“Because of the unique nature of Ballad and how we have some hospitals that help subsidize other hospitals, we’re probably in better shape than most rural systems,” said Ballad Health CEO Alan Levine during a press conference, “but we are still struggling with all the same manifestations of issues that other rural systems struggle from, which is lack of population growth, declining inpatient use rates.”
Ballad reported a net operating loss of $11.2 million for the third quarter, which compares to prior year operating income of $7 million.
“That’s about an $18 million swing on our operating results from the prior year,” Levine said.
On a year-to-date basis, Levine said the system is reporting a $1.1 million operating gain through March versus $14 million in the prior year, adding that the system went from a 1% operating margin in the same year-to-date period a year ago to roughly a 0.1% margin.
“Obviously we can’t predict what the fourth quarter will look like with April and the unknowns, but right now it’s safe to say that based on what we know today, those losses will increase in the fourth quarter,” Levine said.
According to a news release issued Wednesday, Ballad reported $483.7 million in net patient revenue, which is $30.9 million lower than the same period last year. The system said 80% of that decline can be attributed to COVID-19.
Beginning around March 17, the system said it started to experience a “slowing” of elective procedures and diagnostic services. Effective March 23, the system said it complied with federal and state guidelines to stop all non-emergent, elective procedures.
Beyond elective procedures, Ballad said it experienced a drop in other types of medical treatments. The system said physician practice, urgent care and other routine medical visits declined “precipitously.”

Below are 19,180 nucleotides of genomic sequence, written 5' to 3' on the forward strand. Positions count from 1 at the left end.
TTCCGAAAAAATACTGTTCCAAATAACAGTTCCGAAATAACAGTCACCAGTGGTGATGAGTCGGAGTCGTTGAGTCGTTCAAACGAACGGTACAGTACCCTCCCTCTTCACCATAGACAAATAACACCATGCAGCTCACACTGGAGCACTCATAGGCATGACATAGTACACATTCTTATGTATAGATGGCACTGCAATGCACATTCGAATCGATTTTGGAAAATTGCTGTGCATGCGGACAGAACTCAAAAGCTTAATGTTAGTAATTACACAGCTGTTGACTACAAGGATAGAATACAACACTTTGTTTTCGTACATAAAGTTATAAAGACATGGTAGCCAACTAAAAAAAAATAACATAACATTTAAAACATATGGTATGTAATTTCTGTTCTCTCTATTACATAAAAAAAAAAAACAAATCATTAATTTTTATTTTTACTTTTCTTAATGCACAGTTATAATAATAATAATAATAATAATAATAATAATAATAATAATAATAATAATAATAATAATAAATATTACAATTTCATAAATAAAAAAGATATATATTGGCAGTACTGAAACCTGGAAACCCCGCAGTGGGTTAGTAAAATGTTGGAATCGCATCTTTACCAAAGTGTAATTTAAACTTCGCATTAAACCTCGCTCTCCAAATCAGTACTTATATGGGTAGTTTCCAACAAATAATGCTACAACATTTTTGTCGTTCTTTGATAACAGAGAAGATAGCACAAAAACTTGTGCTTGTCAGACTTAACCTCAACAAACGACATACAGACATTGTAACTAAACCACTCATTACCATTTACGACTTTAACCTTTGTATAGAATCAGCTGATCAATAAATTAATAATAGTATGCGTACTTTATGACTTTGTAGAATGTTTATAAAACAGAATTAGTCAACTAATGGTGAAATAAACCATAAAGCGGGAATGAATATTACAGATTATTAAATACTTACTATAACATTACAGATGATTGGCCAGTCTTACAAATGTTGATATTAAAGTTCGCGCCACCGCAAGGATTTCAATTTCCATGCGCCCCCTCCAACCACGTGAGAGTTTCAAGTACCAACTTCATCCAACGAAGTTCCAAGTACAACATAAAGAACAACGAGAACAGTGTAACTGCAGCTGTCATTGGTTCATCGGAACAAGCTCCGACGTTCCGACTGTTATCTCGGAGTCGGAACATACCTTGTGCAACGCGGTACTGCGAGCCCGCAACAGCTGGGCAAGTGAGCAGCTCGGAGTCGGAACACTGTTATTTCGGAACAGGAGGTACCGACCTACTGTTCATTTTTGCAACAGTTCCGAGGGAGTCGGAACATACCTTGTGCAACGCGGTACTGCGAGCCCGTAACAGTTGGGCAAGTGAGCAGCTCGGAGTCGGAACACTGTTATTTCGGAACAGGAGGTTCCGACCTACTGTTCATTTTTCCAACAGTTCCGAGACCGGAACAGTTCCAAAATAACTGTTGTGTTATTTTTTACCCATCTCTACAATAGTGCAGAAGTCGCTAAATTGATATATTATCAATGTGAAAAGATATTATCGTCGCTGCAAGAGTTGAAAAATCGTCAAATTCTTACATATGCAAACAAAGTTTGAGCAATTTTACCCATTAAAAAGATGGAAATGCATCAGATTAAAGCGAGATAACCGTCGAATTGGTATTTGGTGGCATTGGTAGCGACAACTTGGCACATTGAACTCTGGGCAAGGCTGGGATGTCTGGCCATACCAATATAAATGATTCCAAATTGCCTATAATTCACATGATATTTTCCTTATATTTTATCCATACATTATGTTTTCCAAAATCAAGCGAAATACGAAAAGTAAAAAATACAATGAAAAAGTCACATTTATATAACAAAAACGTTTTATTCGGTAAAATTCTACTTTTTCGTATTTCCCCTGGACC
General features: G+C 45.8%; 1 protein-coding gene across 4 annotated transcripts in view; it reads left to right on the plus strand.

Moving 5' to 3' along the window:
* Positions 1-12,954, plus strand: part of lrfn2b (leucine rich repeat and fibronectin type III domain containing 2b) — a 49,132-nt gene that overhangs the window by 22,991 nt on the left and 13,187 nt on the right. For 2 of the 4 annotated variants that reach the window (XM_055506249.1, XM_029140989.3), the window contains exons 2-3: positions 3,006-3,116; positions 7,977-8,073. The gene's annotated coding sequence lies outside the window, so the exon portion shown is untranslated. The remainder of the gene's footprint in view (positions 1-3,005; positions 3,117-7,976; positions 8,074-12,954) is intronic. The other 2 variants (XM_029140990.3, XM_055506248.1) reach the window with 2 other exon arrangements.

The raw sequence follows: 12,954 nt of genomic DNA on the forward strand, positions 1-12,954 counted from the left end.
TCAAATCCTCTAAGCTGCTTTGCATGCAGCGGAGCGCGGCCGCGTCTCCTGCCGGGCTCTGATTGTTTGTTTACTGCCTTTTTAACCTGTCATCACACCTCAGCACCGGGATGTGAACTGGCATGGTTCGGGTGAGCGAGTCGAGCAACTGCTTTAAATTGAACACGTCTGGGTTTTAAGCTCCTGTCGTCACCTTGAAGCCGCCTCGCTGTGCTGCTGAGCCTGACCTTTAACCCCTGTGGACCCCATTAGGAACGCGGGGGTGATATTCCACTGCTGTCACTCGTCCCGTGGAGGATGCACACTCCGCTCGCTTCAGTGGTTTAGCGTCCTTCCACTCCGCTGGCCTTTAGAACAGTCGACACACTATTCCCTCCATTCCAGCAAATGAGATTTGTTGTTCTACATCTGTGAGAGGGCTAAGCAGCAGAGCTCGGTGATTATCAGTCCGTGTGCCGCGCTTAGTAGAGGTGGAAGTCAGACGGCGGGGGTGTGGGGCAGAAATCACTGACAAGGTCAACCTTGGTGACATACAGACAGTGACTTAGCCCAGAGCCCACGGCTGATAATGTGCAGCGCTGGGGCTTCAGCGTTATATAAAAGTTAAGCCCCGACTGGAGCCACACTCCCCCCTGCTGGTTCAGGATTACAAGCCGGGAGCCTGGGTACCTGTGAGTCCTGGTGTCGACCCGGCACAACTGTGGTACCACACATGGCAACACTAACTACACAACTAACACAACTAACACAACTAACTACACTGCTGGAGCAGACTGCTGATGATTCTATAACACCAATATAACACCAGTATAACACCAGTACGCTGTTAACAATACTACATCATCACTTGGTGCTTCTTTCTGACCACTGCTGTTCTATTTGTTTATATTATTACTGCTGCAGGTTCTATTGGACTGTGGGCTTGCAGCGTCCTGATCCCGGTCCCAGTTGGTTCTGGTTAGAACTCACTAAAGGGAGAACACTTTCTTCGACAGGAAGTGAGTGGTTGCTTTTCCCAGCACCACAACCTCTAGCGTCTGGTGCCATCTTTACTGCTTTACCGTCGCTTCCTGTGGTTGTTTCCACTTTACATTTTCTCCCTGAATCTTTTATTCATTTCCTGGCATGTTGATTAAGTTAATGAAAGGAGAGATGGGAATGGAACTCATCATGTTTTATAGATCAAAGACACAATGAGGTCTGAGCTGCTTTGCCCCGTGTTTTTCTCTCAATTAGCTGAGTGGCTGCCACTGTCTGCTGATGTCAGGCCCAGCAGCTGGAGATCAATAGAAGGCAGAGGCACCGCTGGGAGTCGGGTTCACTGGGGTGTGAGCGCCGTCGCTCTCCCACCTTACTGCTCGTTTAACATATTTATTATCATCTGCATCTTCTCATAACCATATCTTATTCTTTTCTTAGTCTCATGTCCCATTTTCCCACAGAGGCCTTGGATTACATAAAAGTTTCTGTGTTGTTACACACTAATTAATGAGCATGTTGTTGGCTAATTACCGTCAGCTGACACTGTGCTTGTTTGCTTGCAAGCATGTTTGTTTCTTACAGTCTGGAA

Because of the pandemic, Levine noted that Ballad would be treating the end of the third quarter as the system’s “year-end” for financial purposes. The fourth quarter, he said, contains a lot of “noise.”
Among other factors, the system said fourth quarter results will likely reflect the loss in volumes stemming from the drop-off of elective procedures in April and the now gradual ramp-up of those procedures.
Noting that the numbers reflect the period before the impact of COVID-19, Ballad Health also reported that it has seen improvement across several quality measures prioritized by the state of Tennessee and federal government.
The system said it has seen improvement in 13 of 17 measures when compared to baseline numbers before the merger between Wellmont Health System and Mountain States Health Alliance. Ballad said it’s now among the top 10% of heath systems in the nation in five of those metrics.
“While we’re dealing with the pandemic, we can’t forget about our underlying mission, which is to take care of everybody,” Levine said Wednesday. “Not just people with COVID-19 but all the people who rely on our services.”
Ballad Health restarted elective procedures on Monday, and over the past few days, officials said the system has been gradually increasing the number of surgeries it’s performing.
“We will continue adding more cases that require longer lengths of stay for our patients,” said Chief Operating Officer Eric Deaton. “That’s gone very, very well.”
Before they come in for their procedures, Deaton said the system is continuing to conduct COVID-19 tests for all patients undergoing elective surgeries. Ballad officials have said any patient who tests positive for COVID-19 will have their procedure delayed.
Ballad Health is also asking for blood donations to Marsh Regional Blood Center, a process that Deaton said has been hampered to some degree by COVID-19.
“It’s important as we continue to take care of patients, as we increase the number of surgeries that we have, that we have blood donations continuing to increase,” Deaton said.
Blood donations are currently occurring by appointment only, which people can schedule by calling 423-408-7500.
Ballad Health is caring for 11 COVID-19 patients at its facilities and is investigating seven other potential cases. If needed, the system has 300 beds available for COVID-19 patients and about 245 ventilators. The system reports it has tested more than 7,000 people across the region for the virus.
Last month, the system announced it would be partnering with the Mayo Clinic on a study of convalescent plasma.
According to the Mayo Clinic, people who have recovered from COVID-19 have antibodies to the disease in their blood, which doctors call convalescent plasma. Levine said Ballad has so far treated six people using this method.